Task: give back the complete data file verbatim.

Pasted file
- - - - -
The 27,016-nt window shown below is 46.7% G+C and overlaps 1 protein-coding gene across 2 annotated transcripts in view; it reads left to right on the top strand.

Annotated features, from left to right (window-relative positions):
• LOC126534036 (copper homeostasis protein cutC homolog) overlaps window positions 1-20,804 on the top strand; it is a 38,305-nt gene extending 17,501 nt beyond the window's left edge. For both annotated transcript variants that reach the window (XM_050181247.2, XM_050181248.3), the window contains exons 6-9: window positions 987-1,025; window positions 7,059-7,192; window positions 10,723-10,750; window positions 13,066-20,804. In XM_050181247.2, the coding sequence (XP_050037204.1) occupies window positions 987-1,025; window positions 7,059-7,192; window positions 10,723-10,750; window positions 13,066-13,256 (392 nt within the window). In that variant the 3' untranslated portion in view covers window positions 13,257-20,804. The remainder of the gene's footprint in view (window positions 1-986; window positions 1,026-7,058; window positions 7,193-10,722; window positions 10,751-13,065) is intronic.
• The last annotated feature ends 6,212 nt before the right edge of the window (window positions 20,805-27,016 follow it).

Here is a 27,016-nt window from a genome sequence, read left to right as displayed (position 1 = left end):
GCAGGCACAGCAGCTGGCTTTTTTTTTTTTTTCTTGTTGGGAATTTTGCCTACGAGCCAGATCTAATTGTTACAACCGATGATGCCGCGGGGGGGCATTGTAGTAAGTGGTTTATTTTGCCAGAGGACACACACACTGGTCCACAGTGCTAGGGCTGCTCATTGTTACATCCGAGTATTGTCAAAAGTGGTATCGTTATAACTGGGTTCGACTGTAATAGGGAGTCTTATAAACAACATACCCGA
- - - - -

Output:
The 27,016-nt window shown below is 46.7% G+C and overlaps 1 protein-coding gene across 2 annotated transcripts in view; it reads left to right on the top strand.

Annotated features, from left to right (window-relative positions):
• LOC126534036 (copper homeostasis protein cutC homolog) overlaps window positions 1-20,804 on the top strand; it is a 38,305-nt gene extending 17,501 nt beyond the window's left edge. For both annotated transcript variants that reach the window (XM_050181247.2, XM_050181248.3), the window contains exons 6-9: window positions 987-1,025; window positions 7,059-7,192; window positions 10,723-10,750; window positions 13,066-20,804. In XM_050181247.2, the coding sequence (XP_050037204.1) occupies window positions 987-1,025; window positions 7,059-7,192; window positions 10,723-10,750; window positions 13,066-13,256 (392 nt within the window). In that variant the 3' untranslated portion in view covers window positions 13,257-20,804. The remainder of the gene's footprint in view (window positions 1-986; window positions 1,026-7,058; window positions 7,193-10,722; window positions 10,751-13,065) is intronic.
• The last annotated feature ends 6,212 nt before the right edge of the window (window positions 20,805-27,016 follow it).

Here is a 27,016-nt window from a genome sequence, read left to right as displayed (position 1 = left end):
GCAGGCACAGCAGCTGGCTTTTTTTTTTTTTTCTTGTTGGGAATTTTGCCTACGAGCCAGATCTAATTGTTACAACCGATGATGCCGCGGGGGGGCATTGTAGTAAGTGGTTTATTTTGCCAGAGGACACACACACTGGTCCACAGTGCTAGGGCTGCTCATTGTTACATCCGAGTATTGTCAAAAGTGGTATCGTTATAACTGGGTTCGACTGTAATAGGGAGTCTTATAAACAACATACCCGA